The House of Representatives is considering a move to remove the immunity clause enjoyed by the president, vice-president, governors and deputy governors in the country.
A bill seeking to remove their immunity from criminal and civil prosecution is awaiting second reading at the House.
The Constitution amendment bill was sponsored by a member of the Peoples Democratic Party from Taraba State, Rimamnde Kwewum.
Kwewum, in the legislative brief on the bill, said it seeks to amend Section 308(1) (a), (b) and (c) and Section 308(2).
The lawmaker partly said, “This bill seeks to remove all forms of immunity whilst holding such office. Currently, Section 308 of the CFRN provides immunity for persons holding the office of president or vice-president, governor or deputy governor under Subsections 1(a), (b) and (c); (2) and (3) thereof. In effect, by this constitutional provision, restriction is placed on legal proceedings for persons holding these offices under Subsections 1 and 2, Section 308, CRFN.
“The amendment proposed here, however, seeks to limit or remove such immunity, whether civil or criminal, provided however that the action and decisions contemplated therein do not relate to such issues as corrupted to the crime of murder, treason, or any other personal crimes committed by the office holder as an individual whilst in or out of office.”
According to Kwewum, the immunity for heads of the executive arm of government presumes that holders of the offices necessarily possess some form of divinity that immunes them from committing crimes; always act according to the law and the constitution; do not have any interest or loyalties that go against the state and its people and are above the law-meaning that the law does not apply to them.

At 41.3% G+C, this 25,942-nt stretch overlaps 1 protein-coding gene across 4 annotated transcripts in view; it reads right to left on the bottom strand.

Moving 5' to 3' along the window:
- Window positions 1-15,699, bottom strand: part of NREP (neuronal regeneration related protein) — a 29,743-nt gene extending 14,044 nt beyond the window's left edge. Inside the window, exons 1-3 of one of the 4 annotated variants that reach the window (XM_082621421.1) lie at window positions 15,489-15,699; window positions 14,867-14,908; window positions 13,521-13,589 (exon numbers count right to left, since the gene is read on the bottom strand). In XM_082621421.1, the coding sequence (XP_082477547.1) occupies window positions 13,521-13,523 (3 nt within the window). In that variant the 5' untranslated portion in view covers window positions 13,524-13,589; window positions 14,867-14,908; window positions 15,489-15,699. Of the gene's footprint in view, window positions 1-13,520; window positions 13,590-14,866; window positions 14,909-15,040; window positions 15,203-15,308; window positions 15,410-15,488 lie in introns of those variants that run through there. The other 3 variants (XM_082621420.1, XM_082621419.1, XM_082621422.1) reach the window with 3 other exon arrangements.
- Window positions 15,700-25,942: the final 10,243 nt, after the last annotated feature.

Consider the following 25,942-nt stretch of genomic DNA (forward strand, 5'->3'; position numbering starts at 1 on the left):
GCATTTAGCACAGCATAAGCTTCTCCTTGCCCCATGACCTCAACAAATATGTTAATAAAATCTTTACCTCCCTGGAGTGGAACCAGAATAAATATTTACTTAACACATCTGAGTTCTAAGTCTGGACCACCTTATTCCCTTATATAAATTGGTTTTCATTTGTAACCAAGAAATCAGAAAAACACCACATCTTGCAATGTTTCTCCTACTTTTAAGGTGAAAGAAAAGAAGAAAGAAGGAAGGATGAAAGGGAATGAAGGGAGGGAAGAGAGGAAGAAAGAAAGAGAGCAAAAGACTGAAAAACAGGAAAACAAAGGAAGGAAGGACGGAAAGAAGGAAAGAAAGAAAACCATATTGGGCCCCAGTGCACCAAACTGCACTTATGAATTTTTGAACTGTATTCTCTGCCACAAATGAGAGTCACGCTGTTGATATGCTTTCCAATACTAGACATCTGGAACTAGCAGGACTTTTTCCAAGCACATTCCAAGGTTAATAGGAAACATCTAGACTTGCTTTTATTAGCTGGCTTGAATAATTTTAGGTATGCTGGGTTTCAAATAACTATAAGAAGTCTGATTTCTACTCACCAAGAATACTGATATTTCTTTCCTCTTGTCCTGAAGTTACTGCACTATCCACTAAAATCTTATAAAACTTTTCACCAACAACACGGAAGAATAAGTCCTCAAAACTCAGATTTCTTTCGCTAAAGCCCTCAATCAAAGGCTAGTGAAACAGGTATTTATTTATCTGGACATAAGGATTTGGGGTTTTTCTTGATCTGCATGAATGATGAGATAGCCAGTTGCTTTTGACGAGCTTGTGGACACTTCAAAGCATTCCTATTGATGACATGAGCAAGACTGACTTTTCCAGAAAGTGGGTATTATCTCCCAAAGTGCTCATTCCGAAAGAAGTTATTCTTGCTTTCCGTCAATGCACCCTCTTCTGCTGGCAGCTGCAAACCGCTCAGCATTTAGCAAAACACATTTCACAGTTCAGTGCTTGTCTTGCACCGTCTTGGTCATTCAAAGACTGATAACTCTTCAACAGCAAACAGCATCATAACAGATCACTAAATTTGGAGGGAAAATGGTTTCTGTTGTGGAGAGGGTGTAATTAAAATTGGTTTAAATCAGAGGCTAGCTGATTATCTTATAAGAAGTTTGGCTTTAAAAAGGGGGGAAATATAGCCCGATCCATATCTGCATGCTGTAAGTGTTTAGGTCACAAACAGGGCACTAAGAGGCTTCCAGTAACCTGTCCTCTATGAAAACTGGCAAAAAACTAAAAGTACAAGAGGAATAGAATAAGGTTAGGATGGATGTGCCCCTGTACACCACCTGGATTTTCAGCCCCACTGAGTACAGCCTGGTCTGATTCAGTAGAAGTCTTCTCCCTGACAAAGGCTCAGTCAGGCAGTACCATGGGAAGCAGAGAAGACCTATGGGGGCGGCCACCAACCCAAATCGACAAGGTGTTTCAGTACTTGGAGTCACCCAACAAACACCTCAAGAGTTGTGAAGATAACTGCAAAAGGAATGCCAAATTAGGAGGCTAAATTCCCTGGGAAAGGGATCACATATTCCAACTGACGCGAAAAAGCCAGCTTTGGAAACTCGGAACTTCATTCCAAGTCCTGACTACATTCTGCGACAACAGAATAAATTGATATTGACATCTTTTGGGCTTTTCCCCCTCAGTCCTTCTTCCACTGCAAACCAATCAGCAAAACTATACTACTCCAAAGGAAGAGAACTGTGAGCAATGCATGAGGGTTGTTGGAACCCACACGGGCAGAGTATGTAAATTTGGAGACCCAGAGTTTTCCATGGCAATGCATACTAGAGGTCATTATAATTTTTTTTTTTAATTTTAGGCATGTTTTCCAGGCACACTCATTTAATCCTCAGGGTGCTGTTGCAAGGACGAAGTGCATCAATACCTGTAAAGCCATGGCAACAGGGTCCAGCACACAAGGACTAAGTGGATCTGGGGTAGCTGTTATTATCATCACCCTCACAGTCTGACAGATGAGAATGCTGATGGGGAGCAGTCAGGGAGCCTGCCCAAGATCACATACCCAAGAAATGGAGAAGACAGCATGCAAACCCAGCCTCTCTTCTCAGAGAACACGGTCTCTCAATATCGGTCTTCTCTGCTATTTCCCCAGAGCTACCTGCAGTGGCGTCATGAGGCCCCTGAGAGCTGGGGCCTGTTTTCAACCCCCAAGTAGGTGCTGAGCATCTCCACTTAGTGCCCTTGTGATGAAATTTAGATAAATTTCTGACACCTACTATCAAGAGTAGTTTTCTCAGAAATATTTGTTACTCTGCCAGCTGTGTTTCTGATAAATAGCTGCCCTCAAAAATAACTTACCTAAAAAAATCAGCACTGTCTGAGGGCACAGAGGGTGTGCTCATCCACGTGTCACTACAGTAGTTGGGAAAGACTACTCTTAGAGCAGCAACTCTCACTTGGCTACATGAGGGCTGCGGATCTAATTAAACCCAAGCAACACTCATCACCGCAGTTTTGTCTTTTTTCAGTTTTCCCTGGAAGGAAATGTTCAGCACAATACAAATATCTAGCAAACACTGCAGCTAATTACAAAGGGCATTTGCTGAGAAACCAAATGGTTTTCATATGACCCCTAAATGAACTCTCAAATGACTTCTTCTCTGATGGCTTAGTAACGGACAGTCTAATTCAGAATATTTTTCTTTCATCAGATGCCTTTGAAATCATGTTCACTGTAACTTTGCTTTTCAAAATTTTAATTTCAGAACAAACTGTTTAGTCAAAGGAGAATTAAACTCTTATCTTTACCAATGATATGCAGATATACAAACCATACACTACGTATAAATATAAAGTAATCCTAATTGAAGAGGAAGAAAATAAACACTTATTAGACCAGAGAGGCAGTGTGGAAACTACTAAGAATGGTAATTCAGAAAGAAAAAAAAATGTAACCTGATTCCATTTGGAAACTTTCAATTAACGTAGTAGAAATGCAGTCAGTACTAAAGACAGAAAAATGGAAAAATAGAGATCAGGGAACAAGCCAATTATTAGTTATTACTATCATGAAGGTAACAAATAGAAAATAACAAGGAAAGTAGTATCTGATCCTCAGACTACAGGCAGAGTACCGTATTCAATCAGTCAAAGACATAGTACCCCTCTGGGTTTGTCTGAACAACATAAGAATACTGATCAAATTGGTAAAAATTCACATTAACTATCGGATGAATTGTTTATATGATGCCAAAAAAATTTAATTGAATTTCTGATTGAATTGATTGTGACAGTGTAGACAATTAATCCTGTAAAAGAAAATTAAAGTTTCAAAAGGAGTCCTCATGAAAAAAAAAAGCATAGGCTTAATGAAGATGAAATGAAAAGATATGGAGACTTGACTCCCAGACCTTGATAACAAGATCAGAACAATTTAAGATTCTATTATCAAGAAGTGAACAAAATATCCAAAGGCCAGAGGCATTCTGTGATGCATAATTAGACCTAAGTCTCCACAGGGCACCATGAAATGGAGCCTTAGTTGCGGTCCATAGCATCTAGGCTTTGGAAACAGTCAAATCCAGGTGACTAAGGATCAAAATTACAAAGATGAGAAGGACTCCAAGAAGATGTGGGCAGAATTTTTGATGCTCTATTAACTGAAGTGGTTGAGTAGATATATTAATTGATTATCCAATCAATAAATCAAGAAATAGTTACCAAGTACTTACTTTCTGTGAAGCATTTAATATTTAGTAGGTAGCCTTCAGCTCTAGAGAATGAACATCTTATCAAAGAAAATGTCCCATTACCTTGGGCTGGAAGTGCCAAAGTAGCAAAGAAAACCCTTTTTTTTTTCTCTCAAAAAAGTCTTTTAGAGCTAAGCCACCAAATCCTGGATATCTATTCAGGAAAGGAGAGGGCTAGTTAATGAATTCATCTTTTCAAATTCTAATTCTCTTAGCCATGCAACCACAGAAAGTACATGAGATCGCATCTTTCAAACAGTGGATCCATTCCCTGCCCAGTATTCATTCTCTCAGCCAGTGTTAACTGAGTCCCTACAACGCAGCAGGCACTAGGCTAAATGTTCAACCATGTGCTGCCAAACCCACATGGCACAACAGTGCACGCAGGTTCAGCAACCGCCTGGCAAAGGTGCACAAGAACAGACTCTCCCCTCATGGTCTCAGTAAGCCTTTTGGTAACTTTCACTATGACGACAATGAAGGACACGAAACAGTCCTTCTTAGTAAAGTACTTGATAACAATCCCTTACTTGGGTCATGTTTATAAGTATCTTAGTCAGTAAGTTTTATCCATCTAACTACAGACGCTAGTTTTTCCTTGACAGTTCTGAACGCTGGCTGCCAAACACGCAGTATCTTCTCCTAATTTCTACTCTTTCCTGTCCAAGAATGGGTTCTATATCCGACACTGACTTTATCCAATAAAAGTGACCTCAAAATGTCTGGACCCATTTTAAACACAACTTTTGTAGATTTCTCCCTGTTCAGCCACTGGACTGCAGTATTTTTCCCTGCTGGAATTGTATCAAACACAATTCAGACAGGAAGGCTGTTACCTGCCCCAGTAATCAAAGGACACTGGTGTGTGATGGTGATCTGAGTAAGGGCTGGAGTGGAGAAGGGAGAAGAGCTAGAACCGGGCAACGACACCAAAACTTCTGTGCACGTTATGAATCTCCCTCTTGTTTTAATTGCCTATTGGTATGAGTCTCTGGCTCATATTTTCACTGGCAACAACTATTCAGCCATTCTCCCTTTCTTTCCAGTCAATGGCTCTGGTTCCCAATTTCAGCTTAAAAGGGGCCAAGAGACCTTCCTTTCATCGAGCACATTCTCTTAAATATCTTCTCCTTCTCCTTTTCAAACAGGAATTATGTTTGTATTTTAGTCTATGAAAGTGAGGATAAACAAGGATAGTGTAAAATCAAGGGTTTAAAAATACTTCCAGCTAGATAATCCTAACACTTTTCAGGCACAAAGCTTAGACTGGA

He stated, “The above tenets do not conform to democracy and natural law of justice. Besides, deifying human beings these regulations have protected heinous crimes against the people and the state.
“Increasingly, around the world the rules of accountability and equality before the law are being strengthened.”
The lawmaker cited various examples of other jurisdictions where immunity was limited or does not exist.
He said, “The United States of America: There is absolute immunity from civil litigation for official acts undertaken. The Supreme Court in the US held that the president does not possess absolute immunity from civil litigation surrounding acts he took before becoming the president. In 2020, the Supreme Court held that the president is subject to subpoenas in criminal prosecutions for personal conduct.
“The United Kingdom: Immunity from criminal prosecution is not immunity enjoyed by members of parliament. Parliamentary privileges are allowed. No prosecution for what is disclosed in parliamentary debates and processes.
“France: Only parliamentary privileges/immunity are allowed.
“Germany: There is only parliamentary privileges/immunity but parliament can vote to lift the immunity for specific members and allow prosecution.
“Chile: Parliamentary immunity. No immunity for serving Presidents. Prosecutions can commence immediately leaving office.
“COTE D’Ivoire: President is liable for acts done in the exercise of his office; can be prosecuted for high treason.
“Fiji Island: Full unconditional immunity for president, prime minister, etc.
“Kazakhstan: Immunity for the president
“Lebanon: Immunity while discharging functions of the office.
“Niger: Immunity in the exercise of the function of office; no immunity for high treason.
“Russia: Inviolability of immunity for former and president.
“Syria: Immunity except treason.
Kwewum stated, “It is obvious that immunity exist only in countries that with weak democratic structures. Immunity for executives has stunted our development and engendered democracy, removing the blanket immunity clause would increase accountability and open up the creativity of Nigeria people.”
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